The overcrowding has now spread to our national parks as Mt Rainier implements a test program to limit the number of days. On busy days, it's common for visitors to sit in idling cars at entrance stations, The effects of overcrowding extend beyond the gates. Inside the park, visitors often circle the more popular parking lots, hoping to find an empty space. Vehicles parking on road shoulders damage adjacent forest and meadow habitats. Overcrowding also affects the trails. High numbers of visitors result in crowded trails, with hikers stepping off the paths to pass others, which causes environmental damage.  


The First Road

The first road in the park was built in 1904, when 563 people visited for recreational purposes. By 1970, visits peaked at 1,925,100—the highest in the park's history. Since then, visitation has generally been lower, with notable rebounds to over 1.5 million visits in the early 1990s and between 2021 and 2023, with approximately 1.6 million visitors each year.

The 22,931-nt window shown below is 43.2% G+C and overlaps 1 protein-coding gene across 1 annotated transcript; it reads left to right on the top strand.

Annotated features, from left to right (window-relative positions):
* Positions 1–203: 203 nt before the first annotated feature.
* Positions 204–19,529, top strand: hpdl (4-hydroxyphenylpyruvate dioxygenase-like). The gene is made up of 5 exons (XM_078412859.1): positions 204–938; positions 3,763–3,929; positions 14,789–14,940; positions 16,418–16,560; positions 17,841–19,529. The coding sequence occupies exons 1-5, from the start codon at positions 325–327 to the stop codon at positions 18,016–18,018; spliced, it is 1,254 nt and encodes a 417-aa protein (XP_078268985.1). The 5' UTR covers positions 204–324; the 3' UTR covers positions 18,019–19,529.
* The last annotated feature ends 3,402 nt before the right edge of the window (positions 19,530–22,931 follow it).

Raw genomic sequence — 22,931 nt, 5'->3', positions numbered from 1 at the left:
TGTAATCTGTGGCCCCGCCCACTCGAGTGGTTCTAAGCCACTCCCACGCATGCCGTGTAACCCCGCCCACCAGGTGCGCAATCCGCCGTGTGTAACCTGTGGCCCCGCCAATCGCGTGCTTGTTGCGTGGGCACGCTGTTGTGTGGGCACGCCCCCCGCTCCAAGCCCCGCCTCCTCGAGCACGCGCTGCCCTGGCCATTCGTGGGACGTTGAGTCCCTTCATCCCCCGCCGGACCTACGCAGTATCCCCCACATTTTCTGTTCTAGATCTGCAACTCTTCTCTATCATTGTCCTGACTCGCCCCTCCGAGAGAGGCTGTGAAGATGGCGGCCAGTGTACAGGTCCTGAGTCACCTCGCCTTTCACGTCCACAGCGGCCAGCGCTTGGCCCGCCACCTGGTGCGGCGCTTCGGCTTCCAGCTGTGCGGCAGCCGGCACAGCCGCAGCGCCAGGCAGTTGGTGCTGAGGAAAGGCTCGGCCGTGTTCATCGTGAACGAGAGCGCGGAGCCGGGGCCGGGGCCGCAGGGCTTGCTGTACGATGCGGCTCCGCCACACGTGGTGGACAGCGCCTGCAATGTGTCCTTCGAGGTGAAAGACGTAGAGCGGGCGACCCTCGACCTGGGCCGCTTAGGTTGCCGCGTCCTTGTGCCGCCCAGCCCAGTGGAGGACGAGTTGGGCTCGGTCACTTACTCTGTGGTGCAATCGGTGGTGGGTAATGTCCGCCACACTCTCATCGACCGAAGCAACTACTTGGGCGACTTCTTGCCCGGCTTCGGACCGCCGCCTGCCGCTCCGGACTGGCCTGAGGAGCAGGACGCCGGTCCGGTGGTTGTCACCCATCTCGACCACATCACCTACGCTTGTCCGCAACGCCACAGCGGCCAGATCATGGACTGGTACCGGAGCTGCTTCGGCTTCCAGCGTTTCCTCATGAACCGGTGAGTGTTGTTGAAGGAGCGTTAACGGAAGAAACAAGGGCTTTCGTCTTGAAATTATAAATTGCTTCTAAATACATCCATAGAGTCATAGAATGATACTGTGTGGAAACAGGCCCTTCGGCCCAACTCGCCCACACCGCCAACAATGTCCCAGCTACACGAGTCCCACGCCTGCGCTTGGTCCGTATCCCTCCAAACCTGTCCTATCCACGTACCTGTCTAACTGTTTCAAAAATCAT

Timed Entry

To address these issues, the National Park Service implemented a timed entry pilot program for the Paradise and Sunrise corridors. Timed entry is in effect for the Paradise Corridor from May 24 through September 2, and for the Sunrise Corridor from July 4 through September 2. 


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 Park Service

Mount Rainier National Park is currently the only park considering timed entry. During the pilot program, the Park Service will monitor vehicle and visitor use patterns,trail and parking lot congestion to assess its effectiveness. 

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